The value of a quantum field at a point in spacetime is not precisely determined.
I haven’t studied quantum physics but came across this. Please explain it to me in simple term what it physically means.
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A quantum field at a point relates to the probability of finding a particle at this point. However, according to the Heisenberg Uncertainty Principle, a particle does not have the exact position and exact momentum (and therefore energy) at the same time. The smaller the uncertainty is in the position, the larger the uncertainty is in the energy and momentum. For this reason, if we wanted to measure a particle at a point of spacetime, we would need an infinite amount of energy, which is impossible. Consequently the value of the quantum field at a point cannot be determined precisely.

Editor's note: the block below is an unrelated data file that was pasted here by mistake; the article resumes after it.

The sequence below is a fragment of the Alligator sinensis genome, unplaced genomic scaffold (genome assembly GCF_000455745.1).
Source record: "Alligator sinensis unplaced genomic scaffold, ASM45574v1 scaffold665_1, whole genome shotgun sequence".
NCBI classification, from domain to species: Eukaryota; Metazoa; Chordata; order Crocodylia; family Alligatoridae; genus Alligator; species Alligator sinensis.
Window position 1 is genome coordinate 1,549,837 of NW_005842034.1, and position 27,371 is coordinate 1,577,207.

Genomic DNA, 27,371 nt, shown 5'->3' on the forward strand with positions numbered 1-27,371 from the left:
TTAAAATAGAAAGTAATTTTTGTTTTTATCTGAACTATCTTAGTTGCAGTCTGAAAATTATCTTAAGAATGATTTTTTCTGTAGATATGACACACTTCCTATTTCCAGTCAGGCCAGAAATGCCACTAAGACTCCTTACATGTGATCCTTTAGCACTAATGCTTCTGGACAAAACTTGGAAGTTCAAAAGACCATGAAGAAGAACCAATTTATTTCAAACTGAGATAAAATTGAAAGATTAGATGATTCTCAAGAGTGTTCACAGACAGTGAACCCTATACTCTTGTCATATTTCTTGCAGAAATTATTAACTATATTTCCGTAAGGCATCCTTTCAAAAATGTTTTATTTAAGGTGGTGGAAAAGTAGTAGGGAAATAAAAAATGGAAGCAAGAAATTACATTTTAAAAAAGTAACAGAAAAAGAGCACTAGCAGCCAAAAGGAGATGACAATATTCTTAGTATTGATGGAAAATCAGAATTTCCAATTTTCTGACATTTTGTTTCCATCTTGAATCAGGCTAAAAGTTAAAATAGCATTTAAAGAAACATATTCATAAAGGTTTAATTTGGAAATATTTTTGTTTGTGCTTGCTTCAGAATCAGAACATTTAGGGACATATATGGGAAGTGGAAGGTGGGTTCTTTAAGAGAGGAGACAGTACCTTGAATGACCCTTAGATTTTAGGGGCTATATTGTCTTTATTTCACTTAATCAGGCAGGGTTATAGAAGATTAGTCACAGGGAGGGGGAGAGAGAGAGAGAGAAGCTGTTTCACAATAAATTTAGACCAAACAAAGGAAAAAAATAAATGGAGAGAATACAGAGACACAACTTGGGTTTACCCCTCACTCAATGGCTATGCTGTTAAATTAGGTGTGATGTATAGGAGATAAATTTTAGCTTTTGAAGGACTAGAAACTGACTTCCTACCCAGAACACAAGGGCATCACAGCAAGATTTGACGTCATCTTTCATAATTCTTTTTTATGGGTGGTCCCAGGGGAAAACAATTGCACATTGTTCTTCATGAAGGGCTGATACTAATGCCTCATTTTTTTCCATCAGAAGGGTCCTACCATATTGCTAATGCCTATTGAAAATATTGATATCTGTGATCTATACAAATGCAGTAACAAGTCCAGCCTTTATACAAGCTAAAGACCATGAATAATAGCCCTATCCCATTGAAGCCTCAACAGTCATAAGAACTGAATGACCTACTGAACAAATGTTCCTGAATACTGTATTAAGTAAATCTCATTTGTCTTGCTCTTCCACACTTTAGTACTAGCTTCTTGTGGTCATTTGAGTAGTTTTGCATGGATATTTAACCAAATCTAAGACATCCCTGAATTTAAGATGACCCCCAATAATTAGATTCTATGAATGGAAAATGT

The idea of quantum field values at points of spacetime is one of the problems with the standard quantum field theory. The mathematical representation of this problem is that a field at a point is not an operator in a Hilbert space, an infinite-dimensional functional space used to describe a state of the quantum system.